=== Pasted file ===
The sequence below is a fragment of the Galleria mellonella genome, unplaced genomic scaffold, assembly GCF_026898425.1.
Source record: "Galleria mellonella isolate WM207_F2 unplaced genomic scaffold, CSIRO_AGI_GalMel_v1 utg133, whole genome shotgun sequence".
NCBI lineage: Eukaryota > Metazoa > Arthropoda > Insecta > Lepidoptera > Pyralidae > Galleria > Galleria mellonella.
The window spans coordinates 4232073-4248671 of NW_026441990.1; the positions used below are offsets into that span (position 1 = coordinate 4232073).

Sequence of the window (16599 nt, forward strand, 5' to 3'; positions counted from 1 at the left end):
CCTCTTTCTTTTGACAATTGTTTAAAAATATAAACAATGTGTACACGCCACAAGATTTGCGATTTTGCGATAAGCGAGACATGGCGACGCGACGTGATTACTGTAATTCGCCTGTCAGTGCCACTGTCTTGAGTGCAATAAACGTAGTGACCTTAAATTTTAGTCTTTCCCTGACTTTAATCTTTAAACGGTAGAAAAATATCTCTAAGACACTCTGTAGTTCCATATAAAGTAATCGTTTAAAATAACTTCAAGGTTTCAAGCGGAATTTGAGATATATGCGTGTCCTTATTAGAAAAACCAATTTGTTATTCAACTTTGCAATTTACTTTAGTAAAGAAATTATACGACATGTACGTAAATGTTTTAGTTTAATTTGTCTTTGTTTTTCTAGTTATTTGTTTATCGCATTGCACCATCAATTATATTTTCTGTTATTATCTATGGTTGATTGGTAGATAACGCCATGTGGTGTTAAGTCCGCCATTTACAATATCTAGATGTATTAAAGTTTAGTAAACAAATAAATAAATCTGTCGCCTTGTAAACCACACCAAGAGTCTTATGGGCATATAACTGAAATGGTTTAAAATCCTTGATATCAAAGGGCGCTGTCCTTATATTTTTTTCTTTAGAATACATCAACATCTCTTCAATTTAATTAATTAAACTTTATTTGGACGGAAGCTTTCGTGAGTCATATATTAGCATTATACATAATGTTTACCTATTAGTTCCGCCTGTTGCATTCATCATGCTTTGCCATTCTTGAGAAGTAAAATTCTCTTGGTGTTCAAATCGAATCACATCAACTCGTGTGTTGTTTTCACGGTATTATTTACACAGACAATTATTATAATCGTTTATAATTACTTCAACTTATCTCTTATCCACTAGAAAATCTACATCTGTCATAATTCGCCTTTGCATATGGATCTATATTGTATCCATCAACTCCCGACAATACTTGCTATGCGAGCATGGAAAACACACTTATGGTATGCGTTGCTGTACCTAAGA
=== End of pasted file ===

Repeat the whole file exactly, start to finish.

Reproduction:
The sequence below is a fragment of the Galleria mellonella genome, unplaced genomic scaffold, assembly GCF_026898425.1.
Source record: "Galleria mellonella isolate WM207_F2 unplaced genomic scaffold, CSIRO_AGI_GalMel_v1 utg133, whole genome shotgun sequence".
NCBI lineage: Eukaryota > Metazoa > Arthropoda > Insecta > Lepidoptera > Pyralidae > Galleria > Galleria mellonella.
The window spans coordinates 4232073-4248671 of NW_026441990.1; the positions used below are offsets into that span (position 1 = coordinate 4232073).

Sequence of the window (16599 nt, forward strand, 5' to 3'; positions counted from 1 at the left end):
CCTCTTTCTTTTGACAATTGTTTAAAAATATAAACAATGTGTACACGCCACAAGATTTGCGATTTTGCGATAAGCGAGACATGGCGACGCGACGTGATTACTGTAATTCGCCTGTCAGTGCCACTGTCTTGAGTGCAATAAACGTAGTGACCTTAAATTTTAGTCTTTCCCTGACTTTAATCTTTAAACGGTAGAAAAATATCTCTAAGACACTCTGTAGTTCCATATAAAGTAATCGTTTAAAATAACTTCAAGGTTTCAAGCGGAATTTGAGATATATGCGTGTCCTTATTAGAAAAACCAATTTGTTATTCAACTTTGCAATTTACTTTAGTAAAGAAATTATACGACATGTACGTAAATGTTTTAGTTTAATTTGTCTTTGTTTTTCTAGTTATTTGTTTATCGCATTGCACCATCAATTATATTTTCTGTTATTATCTATGGTTGATTGGTAGATAACGCCATGTGGTGTTAAGTCCGCCATTTACAATATCTAGATGTATTAAAGTTTAGTAAACAAATAAATAAATCTGTCGCCTTGTAAACCACACCAAGAGTCTTATGGGCATATAACTGAAATGGTTTAAAATCCTTGATATCAAAGGGCGCTGTCCTTATATTTTTTTCTTTAGAATACATCAACATCTCTTCAATTTAATTAATTAAACTTTATTTGGACGGAAGCTTTCGTGAGTCATATATTAGCATTATACATAATGTTTACCTATTAGTTCCGCCTGTTGCATTCATCATGCTTTGCCATTCTTGAGAAGTAAAATTCTCTTGGTGTTCAAATCGAATCACATCAACTCGTGTGTTGTTTTCACGGTATTATTTACACAGACAATTATTATAATCGTTTATAATTACTTCAACTTATCTCTTATCCACTAGAAAATCTACATCTGTCATAATTCGCCTTTGCATATGGATCTATATTGTATCCATCAACTCCCGACAATACTTGCTATGCGAGCATGGAAAACACACTTATGGTATGCGTTGCTGTACCTAAGA